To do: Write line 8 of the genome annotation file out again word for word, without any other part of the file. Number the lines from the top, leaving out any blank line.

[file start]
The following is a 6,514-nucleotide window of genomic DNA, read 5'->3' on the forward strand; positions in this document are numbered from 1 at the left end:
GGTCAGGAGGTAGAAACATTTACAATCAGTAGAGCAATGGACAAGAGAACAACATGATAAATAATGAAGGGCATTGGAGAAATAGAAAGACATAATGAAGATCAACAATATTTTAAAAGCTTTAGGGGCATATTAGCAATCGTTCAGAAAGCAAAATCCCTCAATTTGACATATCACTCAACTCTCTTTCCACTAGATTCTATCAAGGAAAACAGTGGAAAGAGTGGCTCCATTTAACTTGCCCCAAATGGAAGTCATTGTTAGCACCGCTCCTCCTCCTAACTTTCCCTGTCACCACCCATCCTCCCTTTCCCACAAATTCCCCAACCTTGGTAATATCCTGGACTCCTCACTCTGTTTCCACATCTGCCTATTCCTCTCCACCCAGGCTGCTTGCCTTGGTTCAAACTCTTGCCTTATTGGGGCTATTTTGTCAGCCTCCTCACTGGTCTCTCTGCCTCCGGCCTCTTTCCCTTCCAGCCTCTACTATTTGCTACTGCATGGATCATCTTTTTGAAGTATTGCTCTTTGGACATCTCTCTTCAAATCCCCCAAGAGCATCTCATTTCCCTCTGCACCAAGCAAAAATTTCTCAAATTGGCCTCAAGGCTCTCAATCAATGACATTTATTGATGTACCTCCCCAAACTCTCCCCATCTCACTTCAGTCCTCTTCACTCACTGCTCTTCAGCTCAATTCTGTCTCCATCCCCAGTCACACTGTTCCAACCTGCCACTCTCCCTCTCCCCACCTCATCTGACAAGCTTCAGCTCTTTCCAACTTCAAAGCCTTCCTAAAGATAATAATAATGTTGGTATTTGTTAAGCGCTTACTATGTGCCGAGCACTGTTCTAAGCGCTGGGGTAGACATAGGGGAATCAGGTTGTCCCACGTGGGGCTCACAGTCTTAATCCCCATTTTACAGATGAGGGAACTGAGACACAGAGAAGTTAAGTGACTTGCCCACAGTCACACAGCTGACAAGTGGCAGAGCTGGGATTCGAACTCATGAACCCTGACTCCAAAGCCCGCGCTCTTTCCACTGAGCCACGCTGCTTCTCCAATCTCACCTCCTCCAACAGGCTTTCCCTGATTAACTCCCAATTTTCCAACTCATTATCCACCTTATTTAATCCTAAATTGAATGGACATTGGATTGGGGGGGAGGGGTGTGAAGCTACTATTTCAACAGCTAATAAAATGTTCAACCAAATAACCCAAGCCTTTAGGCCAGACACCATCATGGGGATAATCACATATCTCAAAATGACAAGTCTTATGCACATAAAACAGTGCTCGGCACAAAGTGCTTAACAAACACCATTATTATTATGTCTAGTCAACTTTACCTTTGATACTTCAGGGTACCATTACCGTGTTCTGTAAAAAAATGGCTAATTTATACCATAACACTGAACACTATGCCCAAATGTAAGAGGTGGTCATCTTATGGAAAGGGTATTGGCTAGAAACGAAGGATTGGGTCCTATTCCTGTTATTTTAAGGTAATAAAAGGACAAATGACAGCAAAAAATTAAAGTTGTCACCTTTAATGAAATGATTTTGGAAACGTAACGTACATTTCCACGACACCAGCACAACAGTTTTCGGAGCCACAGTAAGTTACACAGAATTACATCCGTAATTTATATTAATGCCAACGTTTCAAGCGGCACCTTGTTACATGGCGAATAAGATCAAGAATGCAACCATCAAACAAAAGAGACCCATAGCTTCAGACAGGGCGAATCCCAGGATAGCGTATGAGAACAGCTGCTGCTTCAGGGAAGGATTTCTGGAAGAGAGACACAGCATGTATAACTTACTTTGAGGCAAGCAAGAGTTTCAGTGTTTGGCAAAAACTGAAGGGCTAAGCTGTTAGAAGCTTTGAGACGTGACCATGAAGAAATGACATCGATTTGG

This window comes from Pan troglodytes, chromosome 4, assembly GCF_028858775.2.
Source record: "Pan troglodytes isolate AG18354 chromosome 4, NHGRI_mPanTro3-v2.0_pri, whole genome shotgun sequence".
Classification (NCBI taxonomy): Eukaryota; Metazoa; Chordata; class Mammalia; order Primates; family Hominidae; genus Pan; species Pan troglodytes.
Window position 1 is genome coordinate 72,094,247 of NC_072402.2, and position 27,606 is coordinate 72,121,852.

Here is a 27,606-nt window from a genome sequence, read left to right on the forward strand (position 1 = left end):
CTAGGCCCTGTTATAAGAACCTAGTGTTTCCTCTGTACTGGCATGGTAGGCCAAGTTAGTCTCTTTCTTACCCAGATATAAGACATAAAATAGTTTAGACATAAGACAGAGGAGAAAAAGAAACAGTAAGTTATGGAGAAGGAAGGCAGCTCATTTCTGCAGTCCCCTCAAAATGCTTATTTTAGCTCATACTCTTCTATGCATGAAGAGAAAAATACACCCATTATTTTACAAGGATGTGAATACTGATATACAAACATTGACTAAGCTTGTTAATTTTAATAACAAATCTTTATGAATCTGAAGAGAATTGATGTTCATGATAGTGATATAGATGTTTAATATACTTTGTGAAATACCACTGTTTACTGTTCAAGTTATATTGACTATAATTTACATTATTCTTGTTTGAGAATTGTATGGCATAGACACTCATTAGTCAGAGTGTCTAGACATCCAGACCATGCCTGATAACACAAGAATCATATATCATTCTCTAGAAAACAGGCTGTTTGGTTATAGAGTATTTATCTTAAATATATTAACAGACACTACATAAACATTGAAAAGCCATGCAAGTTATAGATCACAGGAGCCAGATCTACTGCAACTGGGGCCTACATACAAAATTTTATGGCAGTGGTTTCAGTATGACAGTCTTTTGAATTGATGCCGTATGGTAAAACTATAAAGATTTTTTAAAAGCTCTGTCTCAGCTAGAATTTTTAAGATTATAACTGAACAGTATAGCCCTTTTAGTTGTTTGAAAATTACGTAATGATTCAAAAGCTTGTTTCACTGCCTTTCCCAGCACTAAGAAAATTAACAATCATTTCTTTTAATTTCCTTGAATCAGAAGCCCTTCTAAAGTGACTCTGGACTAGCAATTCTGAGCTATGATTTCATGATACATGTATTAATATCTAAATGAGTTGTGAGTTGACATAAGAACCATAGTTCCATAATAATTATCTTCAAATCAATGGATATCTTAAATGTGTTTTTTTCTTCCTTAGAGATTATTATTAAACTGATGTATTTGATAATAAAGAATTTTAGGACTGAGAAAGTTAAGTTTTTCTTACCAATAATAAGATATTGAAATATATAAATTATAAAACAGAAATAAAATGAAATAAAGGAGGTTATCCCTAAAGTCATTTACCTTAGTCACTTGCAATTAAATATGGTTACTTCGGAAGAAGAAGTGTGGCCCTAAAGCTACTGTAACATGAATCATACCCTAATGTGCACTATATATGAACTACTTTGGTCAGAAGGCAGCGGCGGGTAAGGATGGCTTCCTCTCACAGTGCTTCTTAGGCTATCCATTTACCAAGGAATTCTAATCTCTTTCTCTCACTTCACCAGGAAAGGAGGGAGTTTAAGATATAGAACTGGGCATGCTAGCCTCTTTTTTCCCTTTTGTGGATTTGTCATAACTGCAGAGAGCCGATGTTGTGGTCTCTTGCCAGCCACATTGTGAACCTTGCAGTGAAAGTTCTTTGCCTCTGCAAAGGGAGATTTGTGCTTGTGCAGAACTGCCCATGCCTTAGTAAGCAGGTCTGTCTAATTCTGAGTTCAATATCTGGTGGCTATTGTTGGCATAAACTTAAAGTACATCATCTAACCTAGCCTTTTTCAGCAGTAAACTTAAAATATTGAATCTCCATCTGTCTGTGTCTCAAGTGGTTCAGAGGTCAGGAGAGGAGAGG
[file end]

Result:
CTAGGCCCTGTTATAAGAACCTAGTGTTTCCTCTGTACTGGCATGGTAGGCCAAGTTAGTCTCTTTCTTACCCAGATATAAGACATAAAATAGTTTAGACATAAGACAGAGGAGAAAAAGAAACAGTAAGTTATGGAGAAGGAAGGCAGCTCATTTCTGCAGTCCCCTCAAAATGCTTATTTTAGCTCATACTCTTCTATGCATGAAGAGAAAAATACACCCATTATTTTACAAGGATGTGAATACTGATATACAAACATTGACTAAGCTTGTTAATTTTAATAACAAATCTTTATGAATCTGAAGAGAATTGATGTTCATGATAGTGATATAGATGTTTAATATACTTTGTGAAATACCACTGTTTACTGTTCAAGTTATATTGACTATAATTTACATTATTCTTGTTTGAGAATTGTATGGCATAGACACTCATTAGTCAGAGTGTCTAGACATCCAGACCATGCCTGATAACACAAGAATCATATATCATTCTCTAGAAAACAGGCTGTTTGGTTATAGAGTATTTATCTTAAATATATTAACAGACACTACATAAACATTGAAAAGCCATGCAAGTTATAGATCACAGGAGCCAGATCTACTGCAACTGGGGCCTACATACAAAATTTTATGGCAGTGGTTTCAGTATGACAGTCTTTTGAATTGATGCCGTATGGTAAAACTATAAAGATTTTTTAAAAGCTCTGTCTCAGCTAGAATTTTTAAGATTATAACTGAACAGTATAGCCCTTTTAGTTGTTTGAAAATTACGTAATGATTCAAAAGCTTGTTTCACTGCCTTTCCCAGCACTAAGAAAATTAACAATCATTTCTTTTAATTTCCTTGAATCAGAAGCCCTTCTAAAGTGACTCTGGACTAGCAATTCTGAGCTATGATTTCATGATACATGTATTAATATCTAAATGAGTTGTGAGTTGACATAAGAACCATAGTTCCATAATAATTATCTTCAAATCAATGGATATCTTAAATGTGTTTTTTTCTTCCTTAGAGATTATTATTAAACTGATGTATTTGATAATAAAGAATTTTAGGACTGAGAAAGTTAAGTTTTTCTTACCAATAATAAGATATTGAAATATATAAATTATAAAACAGAAATAAAATGAAATAAAGGAGGTTATCCCTAAAGTCATTTACCTTAGTCACTTGCAATTAAATATGGTTACTTCGGAAGAAGAAGTGTGGCCCTAAAGCTACTGTAACATGAATCATACCCTAATGTGCACTATATATGAACTACTTTGGTCAGAAGGCAGCGGCGGGTAAGGATGGCTTCCTCTCACAGTGCTTCTTAGGCTATCCATTTACCAAGGAATTCTAATCTCTTTCTCTCACTTCACCAGGAAAGGAGGGAGTTTAAGATATAGAACTGGGCATGCTAGCCTCTTTTTTCCCTTTTGTGGATTTGTCATAACTGCAGAGAGCCGATGTTGTGGTCTCTTGCCAGCCACATTGTGAACCTTGCAGTGAAAGTTCTTTGCCTCTGCAAAGGGAGATTTGTGCTTGTGCAGAACTGCCCATGCCTTAGTAAGCAGGTCTGTCTAATTCTGAGTTCAATATCTGGTGGCTATTGTTGGCATAAACTTAAAGTACATCATCTAACCTAGCCTTTTTCAGCAGTAAACTTAAAATATTGAATCTCCATCTGTCTGTGTCTCAAGTGGTTCAGAGGTCAGGAGAGGAGAGG